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Edghill, Rosemary. The warslayer; an incredibly true adventure of Vixen the Slayer, the beginning.

Baen p. 312p. c2002. 0-7434-3536-2. $7.99. JSA

Gloria McArdle is a 6' redheaded post-Olympian gymnast and phys. ed. teacher who casually tested for a background part in a TV series. Now a cult phenomenon, she's achieved world fame as the star of The Incredibly True Adventures of Vixen the Slayer, fighting supernatural evil throughout Elizabethan England decked out in a leather corset, velvet panniers and "genuine English rowan" (really plastic) stakes. Halfway through a publicity tour of talk shows, autograph sessions and photo shoots, Glory is tiring of it all and wondering what to no next when a knock comes at her dressing room door. It's three very odd, androgynous people in colored robes. The leader, Belegir, has a stave with a glowing stone, and a story about following in the footsteps of Cinnas the Warkiller to seek out a warrior to defeat a terrible power unleashed upon the Allimir. When Belegir chants, the three Allimir, Glory and the dressing room all transport together to Serenthodioal the Golden and Glory is abruptly faced with the necessity of becoming the warrior she's only portrayed. Armed with a puzzling prophecy and a magic sword, Glory now has to figure out how to defeat War incarnate--without getting herself and everyone around her hacked to pieces first.

There are very clever variations here on some long-standing plot devices. Edghill takes the fanfic formula of an actress magically transported into the TV character's story environment. She keeps a good spin on it with the actress only being able to do what an athlete could be expected to be capable of, filled with normal doubts and injuries, for while the inhabitants have some magic available, Glory certainly doesn't. In addition to the fine writing style is the honest attention to detail that Edghill has paid to the female action hero genre, including the fact that Glory lugs her stuffed toy elephant everywhere (a habit I've personally witnessed at conventions with "warrior women"). There is a prologue by a fictional author of an unauthorized book on TITAoVtS relating how Glory got the part, with backstage stories. At the end is an episode guide reminiscent of fan-generated ep lists, with commentary, ratings and familiar plot lines. While the main story is ingenious with twists, and human enough to entertain on its own merits, adding the Xena verse trappings makes it a delight. Fine for everybody, but especially fun for Xena and Buffy fans. Liz LaValley, Independent Reviewer, Mattapoisett, MA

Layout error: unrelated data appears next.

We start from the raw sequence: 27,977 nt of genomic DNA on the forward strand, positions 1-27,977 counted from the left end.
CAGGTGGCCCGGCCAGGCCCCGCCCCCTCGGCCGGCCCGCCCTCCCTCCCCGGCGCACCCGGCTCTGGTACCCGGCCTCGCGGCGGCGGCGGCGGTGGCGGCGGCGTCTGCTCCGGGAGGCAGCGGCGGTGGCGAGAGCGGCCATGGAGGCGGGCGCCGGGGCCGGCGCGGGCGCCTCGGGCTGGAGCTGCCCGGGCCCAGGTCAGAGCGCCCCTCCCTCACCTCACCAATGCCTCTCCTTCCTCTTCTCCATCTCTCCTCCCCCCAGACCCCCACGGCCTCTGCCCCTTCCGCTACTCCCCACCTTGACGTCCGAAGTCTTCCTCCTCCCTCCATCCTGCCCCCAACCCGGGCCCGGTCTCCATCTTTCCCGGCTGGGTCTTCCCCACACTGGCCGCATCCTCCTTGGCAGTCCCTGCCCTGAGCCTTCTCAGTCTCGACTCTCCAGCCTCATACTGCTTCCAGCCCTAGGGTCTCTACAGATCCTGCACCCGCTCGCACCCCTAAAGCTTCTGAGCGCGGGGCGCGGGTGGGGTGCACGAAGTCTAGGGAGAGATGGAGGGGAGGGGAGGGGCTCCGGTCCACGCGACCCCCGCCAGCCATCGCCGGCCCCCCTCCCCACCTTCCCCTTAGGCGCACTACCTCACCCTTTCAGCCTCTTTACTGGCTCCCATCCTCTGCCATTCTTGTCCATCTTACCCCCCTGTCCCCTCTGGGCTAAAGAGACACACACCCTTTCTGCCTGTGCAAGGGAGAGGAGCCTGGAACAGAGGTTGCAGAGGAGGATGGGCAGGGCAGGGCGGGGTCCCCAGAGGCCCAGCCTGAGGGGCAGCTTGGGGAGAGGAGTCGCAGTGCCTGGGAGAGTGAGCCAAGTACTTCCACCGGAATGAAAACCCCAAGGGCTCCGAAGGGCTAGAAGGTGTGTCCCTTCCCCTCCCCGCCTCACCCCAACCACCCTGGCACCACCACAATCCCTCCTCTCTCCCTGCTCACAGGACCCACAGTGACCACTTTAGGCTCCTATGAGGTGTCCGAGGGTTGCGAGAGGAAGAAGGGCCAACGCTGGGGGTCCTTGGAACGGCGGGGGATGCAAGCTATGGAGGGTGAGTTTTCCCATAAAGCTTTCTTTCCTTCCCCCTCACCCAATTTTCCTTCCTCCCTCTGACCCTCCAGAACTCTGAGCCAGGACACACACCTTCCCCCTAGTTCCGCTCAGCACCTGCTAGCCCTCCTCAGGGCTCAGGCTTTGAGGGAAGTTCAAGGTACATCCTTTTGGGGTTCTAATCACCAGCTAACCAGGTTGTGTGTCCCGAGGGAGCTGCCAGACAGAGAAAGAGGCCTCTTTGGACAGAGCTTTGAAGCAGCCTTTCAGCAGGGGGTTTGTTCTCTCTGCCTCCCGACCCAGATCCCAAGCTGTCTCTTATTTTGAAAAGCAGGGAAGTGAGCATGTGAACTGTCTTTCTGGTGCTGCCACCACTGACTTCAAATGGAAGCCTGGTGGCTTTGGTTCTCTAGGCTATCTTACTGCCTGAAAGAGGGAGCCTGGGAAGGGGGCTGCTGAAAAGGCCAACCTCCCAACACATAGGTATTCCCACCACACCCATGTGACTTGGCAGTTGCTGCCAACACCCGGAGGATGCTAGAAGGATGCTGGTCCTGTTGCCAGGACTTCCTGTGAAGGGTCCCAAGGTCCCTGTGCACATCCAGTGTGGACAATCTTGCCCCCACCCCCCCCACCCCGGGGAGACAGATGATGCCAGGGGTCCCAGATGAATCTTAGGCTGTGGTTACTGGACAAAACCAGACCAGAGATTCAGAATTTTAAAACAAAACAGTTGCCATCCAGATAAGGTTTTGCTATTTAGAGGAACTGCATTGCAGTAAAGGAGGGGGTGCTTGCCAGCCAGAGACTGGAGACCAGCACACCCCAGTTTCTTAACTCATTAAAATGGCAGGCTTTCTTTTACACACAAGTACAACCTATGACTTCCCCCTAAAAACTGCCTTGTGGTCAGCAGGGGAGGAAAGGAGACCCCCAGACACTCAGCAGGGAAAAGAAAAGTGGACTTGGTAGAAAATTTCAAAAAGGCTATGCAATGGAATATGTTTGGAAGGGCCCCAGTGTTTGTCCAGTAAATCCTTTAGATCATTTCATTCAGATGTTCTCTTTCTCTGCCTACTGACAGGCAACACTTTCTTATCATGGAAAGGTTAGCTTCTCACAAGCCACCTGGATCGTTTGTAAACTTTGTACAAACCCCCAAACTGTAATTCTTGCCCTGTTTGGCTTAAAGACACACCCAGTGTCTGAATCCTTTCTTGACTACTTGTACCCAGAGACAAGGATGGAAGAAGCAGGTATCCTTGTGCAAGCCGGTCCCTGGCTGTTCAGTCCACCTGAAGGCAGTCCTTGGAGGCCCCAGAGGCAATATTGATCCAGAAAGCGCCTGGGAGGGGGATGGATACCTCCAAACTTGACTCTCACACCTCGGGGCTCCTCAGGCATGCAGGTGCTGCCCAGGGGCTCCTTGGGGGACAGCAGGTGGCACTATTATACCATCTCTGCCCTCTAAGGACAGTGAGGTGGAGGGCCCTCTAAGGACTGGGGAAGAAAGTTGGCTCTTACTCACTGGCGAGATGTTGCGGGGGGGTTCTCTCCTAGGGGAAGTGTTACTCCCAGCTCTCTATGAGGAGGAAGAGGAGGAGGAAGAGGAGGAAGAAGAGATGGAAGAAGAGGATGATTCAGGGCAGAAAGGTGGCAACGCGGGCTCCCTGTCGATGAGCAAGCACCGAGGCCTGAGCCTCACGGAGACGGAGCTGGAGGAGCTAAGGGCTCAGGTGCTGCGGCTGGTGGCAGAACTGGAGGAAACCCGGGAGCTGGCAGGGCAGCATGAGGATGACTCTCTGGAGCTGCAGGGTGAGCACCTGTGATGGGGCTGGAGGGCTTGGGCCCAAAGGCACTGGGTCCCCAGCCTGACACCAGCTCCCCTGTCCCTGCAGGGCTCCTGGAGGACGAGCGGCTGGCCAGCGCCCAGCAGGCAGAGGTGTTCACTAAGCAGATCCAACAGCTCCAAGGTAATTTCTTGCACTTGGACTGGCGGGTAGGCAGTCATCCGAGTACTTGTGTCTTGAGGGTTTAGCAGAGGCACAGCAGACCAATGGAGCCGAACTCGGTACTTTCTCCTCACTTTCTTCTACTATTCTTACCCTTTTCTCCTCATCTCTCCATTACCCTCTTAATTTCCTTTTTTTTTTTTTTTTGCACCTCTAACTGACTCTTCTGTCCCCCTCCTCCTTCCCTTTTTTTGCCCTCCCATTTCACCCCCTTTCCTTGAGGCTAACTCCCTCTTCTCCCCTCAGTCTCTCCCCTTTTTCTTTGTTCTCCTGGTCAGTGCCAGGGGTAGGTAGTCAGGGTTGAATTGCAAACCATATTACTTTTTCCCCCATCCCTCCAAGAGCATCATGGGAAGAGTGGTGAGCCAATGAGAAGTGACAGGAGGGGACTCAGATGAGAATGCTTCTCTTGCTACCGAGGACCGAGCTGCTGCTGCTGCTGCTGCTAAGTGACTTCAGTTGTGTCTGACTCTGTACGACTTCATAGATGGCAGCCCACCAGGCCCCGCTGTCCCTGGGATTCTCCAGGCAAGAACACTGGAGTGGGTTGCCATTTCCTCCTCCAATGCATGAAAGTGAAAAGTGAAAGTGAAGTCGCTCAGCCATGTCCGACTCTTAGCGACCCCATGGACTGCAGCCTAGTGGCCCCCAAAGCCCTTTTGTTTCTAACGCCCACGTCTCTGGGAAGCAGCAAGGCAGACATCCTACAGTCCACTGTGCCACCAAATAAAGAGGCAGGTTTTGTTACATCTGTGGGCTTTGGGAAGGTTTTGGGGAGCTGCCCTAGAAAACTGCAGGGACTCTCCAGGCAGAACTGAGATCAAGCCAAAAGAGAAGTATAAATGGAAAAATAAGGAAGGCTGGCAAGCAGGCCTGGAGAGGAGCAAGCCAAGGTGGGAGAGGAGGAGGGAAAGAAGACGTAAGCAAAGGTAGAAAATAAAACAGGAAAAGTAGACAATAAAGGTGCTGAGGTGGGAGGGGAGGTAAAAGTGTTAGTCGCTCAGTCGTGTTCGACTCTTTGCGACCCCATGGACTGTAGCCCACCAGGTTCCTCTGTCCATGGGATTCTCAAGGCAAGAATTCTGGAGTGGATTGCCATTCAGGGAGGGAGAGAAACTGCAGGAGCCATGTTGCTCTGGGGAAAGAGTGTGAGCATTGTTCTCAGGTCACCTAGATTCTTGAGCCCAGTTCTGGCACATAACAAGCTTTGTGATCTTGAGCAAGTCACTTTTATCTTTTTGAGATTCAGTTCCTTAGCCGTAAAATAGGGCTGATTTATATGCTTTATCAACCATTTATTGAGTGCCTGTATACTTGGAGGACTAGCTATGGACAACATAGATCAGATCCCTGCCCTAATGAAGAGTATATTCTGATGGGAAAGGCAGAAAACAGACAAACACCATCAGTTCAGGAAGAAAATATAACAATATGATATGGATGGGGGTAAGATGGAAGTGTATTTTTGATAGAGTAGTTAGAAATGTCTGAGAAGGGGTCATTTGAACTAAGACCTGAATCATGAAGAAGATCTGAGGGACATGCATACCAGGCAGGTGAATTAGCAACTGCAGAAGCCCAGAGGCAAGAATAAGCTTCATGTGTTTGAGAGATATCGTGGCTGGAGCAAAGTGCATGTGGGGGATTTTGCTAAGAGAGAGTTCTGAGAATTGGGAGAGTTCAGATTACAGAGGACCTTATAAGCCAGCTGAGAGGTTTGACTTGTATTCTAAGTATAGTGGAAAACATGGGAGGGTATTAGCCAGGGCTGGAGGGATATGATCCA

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Author:LaValley, Liz
Article Type:Book Review
Date:Sep 1, 2002
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